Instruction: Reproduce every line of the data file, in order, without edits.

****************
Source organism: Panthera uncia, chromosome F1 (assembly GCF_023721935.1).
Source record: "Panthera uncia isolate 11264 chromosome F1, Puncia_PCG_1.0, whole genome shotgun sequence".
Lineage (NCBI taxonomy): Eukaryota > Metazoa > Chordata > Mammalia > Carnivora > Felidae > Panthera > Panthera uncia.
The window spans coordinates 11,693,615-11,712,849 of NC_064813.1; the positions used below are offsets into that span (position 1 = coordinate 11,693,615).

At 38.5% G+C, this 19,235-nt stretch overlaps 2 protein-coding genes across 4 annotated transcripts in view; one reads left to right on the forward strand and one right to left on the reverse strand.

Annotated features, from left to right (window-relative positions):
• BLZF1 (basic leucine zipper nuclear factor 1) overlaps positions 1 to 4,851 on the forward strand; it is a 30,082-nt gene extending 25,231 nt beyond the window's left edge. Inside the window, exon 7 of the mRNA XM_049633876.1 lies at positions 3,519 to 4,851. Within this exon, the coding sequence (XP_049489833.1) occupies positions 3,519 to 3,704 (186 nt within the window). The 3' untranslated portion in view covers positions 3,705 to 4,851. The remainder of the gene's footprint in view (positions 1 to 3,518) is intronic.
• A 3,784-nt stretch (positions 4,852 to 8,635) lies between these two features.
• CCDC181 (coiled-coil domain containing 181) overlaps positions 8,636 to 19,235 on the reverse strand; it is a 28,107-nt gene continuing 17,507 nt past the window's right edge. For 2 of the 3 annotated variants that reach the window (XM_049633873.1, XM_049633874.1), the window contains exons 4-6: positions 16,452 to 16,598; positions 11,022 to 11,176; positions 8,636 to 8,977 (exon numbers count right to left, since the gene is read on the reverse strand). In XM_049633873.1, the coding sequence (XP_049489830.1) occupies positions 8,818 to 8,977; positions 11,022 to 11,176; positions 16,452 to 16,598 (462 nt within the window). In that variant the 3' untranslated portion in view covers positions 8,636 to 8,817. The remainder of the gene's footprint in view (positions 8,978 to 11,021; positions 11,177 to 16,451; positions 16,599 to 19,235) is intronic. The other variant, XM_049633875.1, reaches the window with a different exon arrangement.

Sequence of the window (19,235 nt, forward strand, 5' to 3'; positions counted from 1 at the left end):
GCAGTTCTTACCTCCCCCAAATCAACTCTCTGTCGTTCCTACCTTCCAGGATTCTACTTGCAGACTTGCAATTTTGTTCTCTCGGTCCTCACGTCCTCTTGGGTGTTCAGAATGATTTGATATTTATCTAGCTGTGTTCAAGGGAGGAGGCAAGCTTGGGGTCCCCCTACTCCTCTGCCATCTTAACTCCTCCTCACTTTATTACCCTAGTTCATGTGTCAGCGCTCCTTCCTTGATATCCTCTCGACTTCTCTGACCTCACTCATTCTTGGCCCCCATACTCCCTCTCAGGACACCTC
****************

Source organism: Panthera uncia, chromosome F1 (assembly GCF_023721935.1).
Source record: "Panthera uncia isolate 11264 chromosome F1, Puncia_PCG_1.0, whole genome shotgun sequence".
Lineage (NCBI taxonomy): Eukaryota > Metazoa > Chordata > Mammalia > Carnivora > Felidae > Panthera > Panthera uncia.
The window spans coordinates 11,693,615-11,712,849 of NC_064813.1; the positions used below are offsets into that span (position 1 = coordinate 11,693,615).

At 38.5% G+C, this 19,235-nt stretch overlaps 2 protein-coding genes across 4 annotated transcripts in view; one reads left to right on the forward strand and one right to left on the reverse strand.

Annotated features, from left to right (window-relative positions):
• BLZF1 (basic leucine zipper nuclear factor 1) overlaps positions 1 to 4,851 on the forward strand; it is a 30,082-nt gene extending 25,231 nt beyond the window's left edge. Inside the window, exon 7 of the mRNA XM_049633876.1 lies at positions 3,519 to 4,851. Within this exon, the coding sequence (XP_049489833.1) occupies positions 3,519 to 3,704 (186 nt within the window). The 3' untranslated portion in view covers positions 3,705 to 4,851. The remainder of the gene's footprint in view (positions 1 to 3,518) is intronic.
• A 3,784-nt stretch (positions 4,852 to 8,635) lies between these two features.
• CCDC181 (coiled-coil domain containing 181) overlaps positions 8,636 to 19,235 on the reverse strand; it is a 28,107-nt gene continuing 17,507 nt past the window's right edge. For 2 of the 3 annotated variants that reach the window (XM_049633873.1, XM_049633874.1), the window contains exons 4-6: positions 16,452 to 16,598; positions 11,022 to 11,176; positions 8,636 to 8,977 (exon numbers count right to left, since the gene is read on the reverse strand). In XM_049633873.1, the coding sequence (XP_049489830.1) occupies positions 8,818 to 8,977; positions 11,022 to 11,176; positions 16,452 to 16,598 (462 nt within the window). In that variant the 3' untranslated portion in view covers positions 8,636 to 8,817. The remainder of the gene's footprint in view (positions 8,978 to 11,021; positions 11,177 to 16,451; positions 16,599 to 19,235) is intronic. The other variant, XM_049633875.1, reaches the window with a different exon arrangement.

Sequence of the window (19,235 nt, forward strand, 5' to 3'; positions counted from 1 at the left end):
GCAGTTCTTACCTCCCCCAAATCAACTCTCTGTCGTTCCTACCTTCCAGGATTCTACTTGCAGACTTGCAATTTTGTTCTCTCGGTCCTCACGTCCTCTTGGGTGTTCAGAATGATTTGATATTTATCTAGCTGTGTTCAAGGGAGGAGGCAAGCTTGGGGTCCCCCTACTCCTCTGCCATCTTAACTCCTCCTCACTTTATTACCCTAGTTCATGTGTCAGCGCTCCTTCCTTGATATCCTCTCGACTTCTCTGACCTCACTCATTCTTGGCCCCCATACTCCCTCTCAGGACACCTC